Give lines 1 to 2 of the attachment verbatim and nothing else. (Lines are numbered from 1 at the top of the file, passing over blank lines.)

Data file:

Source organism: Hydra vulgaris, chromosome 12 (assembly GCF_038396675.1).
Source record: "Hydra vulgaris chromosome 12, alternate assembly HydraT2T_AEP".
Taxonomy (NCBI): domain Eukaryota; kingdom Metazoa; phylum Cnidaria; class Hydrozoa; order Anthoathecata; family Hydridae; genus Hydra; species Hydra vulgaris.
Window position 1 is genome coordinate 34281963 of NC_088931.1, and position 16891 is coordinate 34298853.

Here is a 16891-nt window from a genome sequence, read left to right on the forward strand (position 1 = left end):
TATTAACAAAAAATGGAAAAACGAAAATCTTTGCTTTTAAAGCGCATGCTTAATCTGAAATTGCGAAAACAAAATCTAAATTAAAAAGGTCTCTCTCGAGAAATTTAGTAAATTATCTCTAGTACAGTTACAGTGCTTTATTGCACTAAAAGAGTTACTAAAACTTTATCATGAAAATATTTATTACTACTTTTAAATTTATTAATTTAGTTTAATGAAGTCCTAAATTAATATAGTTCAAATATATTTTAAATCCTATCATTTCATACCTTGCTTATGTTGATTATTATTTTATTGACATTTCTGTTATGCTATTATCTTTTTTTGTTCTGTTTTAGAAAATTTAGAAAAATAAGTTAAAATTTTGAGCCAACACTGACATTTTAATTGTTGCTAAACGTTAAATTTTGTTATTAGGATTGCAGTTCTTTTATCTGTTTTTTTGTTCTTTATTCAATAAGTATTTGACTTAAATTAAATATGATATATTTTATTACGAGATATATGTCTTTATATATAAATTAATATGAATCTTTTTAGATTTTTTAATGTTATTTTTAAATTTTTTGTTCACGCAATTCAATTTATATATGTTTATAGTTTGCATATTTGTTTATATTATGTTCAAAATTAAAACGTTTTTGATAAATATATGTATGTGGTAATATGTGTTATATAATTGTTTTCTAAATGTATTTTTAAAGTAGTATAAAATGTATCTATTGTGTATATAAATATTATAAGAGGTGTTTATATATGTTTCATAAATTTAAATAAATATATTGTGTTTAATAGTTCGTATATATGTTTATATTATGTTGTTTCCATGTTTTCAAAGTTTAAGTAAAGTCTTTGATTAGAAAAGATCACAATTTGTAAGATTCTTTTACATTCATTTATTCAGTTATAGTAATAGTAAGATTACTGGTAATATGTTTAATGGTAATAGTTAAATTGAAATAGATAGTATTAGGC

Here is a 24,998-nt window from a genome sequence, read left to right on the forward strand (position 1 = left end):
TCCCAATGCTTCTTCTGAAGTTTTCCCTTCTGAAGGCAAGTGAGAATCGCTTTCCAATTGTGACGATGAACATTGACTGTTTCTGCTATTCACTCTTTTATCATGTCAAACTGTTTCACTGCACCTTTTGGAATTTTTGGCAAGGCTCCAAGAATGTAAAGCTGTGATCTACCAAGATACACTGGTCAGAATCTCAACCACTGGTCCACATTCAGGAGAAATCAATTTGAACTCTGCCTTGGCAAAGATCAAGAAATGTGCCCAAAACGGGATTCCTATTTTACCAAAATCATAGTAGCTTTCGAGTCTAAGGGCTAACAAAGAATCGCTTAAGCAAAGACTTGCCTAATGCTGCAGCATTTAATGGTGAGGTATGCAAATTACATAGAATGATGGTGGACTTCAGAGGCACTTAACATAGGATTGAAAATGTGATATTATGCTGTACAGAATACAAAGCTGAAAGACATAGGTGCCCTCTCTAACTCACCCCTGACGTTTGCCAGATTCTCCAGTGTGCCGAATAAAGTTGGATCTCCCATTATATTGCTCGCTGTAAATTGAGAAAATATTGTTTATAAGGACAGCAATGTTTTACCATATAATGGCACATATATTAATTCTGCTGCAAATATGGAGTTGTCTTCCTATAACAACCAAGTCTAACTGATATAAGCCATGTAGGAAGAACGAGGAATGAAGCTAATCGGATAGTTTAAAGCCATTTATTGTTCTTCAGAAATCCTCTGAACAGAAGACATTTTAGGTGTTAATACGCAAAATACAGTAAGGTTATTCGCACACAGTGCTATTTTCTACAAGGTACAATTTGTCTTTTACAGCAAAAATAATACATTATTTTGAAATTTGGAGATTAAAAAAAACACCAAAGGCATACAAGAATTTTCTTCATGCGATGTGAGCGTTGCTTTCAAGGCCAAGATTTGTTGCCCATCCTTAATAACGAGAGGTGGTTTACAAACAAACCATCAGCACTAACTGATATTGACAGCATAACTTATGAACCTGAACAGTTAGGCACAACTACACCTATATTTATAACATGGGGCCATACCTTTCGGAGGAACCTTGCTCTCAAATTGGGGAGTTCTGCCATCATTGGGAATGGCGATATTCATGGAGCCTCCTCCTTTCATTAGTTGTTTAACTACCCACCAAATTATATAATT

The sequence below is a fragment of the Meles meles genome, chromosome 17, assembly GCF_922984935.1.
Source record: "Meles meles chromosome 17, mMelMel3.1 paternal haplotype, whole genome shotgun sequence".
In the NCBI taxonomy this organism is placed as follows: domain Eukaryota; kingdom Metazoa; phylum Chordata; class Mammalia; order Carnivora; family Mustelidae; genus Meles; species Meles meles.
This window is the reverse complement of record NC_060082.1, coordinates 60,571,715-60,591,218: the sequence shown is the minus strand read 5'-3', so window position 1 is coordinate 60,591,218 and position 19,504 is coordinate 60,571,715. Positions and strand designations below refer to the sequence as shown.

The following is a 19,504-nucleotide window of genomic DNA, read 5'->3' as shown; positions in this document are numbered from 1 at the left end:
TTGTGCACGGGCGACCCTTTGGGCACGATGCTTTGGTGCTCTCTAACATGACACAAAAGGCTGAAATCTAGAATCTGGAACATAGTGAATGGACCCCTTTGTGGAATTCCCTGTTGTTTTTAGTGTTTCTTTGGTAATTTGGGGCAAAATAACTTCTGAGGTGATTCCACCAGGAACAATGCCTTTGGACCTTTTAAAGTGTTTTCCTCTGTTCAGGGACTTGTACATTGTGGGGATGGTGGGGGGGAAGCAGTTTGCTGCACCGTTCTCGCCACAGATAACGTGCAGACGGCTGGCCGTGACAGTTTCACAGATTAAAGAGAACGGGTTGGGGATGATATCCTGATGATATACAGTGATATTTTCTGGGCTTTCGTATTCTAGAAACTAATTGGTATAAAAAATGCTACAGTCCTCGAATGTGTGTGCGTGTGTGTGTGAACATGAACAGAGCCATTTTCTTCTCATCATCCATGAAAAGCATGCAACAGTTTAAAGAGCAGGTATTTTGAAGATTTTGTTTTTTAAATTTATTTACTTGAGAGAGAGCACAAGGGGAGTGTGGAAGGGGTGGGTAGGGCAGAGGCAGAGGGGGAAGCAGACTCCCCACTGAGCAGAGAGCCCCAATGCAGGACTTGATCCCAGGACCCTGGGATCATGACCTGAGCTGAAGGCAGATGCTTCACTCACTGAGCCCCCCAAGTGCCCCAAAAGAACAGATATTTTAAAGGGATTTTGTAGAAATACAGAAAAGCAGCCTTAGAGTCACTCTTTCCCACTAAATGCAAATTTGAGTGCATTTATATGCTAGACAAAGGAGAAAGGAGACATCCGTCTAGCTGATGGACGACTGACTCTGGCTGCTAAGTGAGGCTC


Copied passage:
Source organism: Hydra vulgaris, chromosome 12 (assembly GCF_038396675.1).
Source record: "Hydra vulgaris chromosome 12, alternate assembly HydraT2T_AEP".